I’m reading an ARC from NetGalley about the ways in which technology affect our physiology, both in terms of our health and well-being, and also in the way we think and the physical structures of our brains. I have to admit that so far I’m finding the book to be a little more on the alarmist side, though there have been some thought provoking ideas, one of them being our sense of personal identity.
As the writer puts it, there are two kinds of effects the Internet has had on personal identity. The anonymous web of the 90’s (which still persists in many forms today), allowed for an exploration of the “true” self, meaning that we could say whatever the hell we wanted with minimal consequence (see “Birth of the Trolls”). The more recent explosion of the socialized web allows for a forum that encourages the sharing of more personal details, and one that allows us to construct an external sense of identity, an online persona that depending on our frequency of interaction with the connected world may supersede any internal sense of self-identity.
As I said, it’s a bit of an alarmist book.
Here’s the thing, I get the idea of having an online persona, of curating the thoughts that you share with others. Some people share every thought as they have them (Twitter). Some like to look at interesting articles or get into debates with others of a different opinion (Facebook). And some take a while to think about things, then write their thoughts about it (Blogging).
I have a couple of guidelines when it comes to what I do and do not share online. First of all, almost every word that I write has been sitting in my head for at least a couple of hours. Rarely am I showing the raw stream of consciousness. This isn’t so much about privacy as it is about reflection, of not showing everyone my rough drafts or rough thoughts. In a similar vein, I’m not eager to share most of my political or social opinions, which are frankly more nuanced than anything but a face to face conversation can convey. And truthfully they’re evolving as well, and I don’t like to contribute to the noise of the Internet by throwing my own little feelies into the mix.
I try to create something that people want to read, that’s pretty much it.
Writers have had this concept of identity for a long time, but we call it something else, voice. My writing sounds like no one else’s. Sure there are elements of the things that have influenced me, but the choices of what words to say, and which ones to leave out, and how sentences and thoughts are constructed is mine alone. This is a form of identity, and one that does bear a significant impact in how I interact with and process the world. And more then ever it’s a voice I’m developing online. I am making writing choices based in part on feedback from the audience I’m trying to build. I pay attention to posts that get more likes and comments and try to figure out what it is that people liked.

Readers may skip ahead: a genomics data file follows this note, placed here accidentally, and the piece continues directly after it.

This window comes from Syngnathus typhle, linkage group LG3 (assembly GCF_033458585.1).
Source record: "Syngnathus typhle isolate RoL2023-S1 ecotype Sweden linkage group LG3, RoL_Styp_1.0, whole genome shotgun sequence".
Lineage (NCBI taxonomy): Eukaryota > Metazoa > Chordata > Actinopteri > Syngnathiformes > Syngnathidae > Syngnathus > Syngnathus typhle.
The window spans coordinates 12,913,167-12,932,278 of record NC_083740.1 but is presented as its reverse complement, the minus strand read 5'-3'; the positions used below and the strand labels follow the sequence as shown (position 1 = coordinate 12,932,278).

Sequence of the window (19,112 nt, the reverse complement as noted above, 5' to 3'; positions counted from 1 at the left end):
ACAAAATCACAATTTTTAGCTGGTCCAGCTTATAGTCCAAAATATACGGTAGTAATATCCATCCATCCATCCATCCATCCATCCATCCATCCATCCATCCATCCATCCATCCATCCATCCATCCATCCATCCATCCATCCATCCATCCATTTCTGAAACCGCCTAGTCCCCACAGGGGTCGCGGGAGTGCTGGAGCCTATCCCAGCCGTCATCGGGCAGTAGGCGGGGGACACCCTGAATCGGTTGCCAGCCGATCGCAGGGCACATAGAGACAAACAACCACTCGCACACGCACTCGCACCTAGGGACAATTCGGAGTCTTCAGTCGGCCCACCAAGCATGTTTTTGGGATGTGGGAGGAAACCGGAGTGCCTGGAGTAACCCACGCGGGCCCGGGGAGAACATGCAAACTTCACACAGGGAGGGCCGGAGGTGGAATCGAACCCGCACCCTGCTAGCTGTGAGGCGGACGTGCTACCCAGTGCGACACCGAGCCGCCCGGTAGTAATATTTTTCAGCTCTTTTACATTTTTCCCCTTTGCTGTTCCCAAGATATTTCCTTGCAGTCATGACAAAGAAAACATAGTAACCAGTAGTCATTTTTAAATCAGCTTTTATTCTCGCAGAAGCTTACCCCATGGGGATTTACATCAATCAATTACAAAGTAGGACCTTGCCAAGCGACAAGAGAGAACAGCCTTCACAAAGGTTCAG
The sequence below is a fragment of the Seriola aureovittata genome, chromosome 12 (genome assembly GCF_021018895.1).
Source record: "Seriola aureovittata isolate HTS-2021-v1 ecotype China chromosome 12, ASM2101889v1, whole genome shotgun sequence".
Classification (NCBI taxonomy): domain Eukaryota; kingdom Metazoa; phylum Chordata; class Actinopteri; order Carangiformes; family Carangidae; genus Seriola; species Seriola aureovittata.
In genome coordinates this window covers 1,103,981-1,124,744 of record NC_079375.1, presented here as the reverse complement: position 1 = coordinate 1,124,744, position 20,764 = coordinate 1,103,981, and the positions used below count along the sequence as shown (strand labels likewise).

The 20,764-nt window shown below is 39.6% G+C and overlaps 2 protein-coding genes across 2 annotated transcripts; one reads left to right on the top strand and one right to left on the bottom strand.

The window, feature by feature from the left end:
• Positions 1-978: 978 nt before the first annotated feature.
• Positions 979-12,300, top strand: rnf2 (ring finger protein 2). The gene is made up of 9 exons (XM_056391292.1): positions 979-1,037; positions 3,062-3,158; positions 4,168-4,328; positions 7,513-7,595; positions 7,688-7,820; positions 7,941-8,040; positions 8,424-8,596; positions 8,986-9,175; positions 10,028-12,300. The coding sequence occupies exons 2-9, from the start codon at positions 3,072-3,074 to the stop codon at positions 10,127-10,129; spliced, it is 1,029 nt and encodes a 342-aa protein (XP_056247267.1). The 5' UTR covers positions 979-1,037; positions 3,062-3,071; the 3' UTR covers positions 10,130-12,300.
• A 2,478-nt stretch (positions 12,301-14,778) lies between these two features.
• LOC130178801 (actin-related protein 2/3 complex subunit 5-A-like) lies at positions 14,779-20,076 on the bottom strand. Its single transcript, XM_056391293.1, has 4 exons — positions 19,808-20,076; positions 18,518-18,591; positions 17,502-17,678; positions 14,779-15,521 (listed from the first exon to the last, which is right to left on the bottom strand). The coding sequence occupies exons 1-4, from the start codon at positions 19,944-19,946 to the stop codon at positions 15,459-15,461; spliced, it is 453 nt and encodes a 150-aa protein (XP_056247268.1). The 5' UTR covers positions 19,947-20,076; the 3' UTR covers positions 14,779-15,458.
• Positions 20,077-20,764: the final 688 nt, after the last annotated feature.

That way leads madness much of the time. My general advice is to write whatever you want and people will come along for the ride, but the author has to make some consideration of the people who’ve actually taken the time to read you. I’m not going to feed people the literary equivalent of lima beans, when what they’ve really come for is the chocolate.
Okay, we might be getting a little more into stream of consciousness territory, but this is a voice I speak with too.
I try to be mindful of the ways technology affects the way I think, one of the reasons I’m reading this book in the first place and will take the time to finish it rather than dismiss it. The worst thing we can do in life is to make ourselves slaves to something without even taking into consideration why we’re doing it. I wouldn’t be working in a technological field, or investing in self publishing in electronic form, or even blogging if I thought technology is inherently bad. But I do try to keep part of myself that isn’t for all of you, isn’t for my friends on Facebook, frankly isn’t for anyone else but my God and my wife.
This isn’t to say I don’t love you all. Here’s a personal tidbit. I’m writing this post while sitting in my office in my pajamas which have Snoopy on his Sopwith Camel chasing after the elusive Red Baron. Trust me, this speaks volumes about the kind of person I am.
Now I’m going to turn the web off, and do some revision.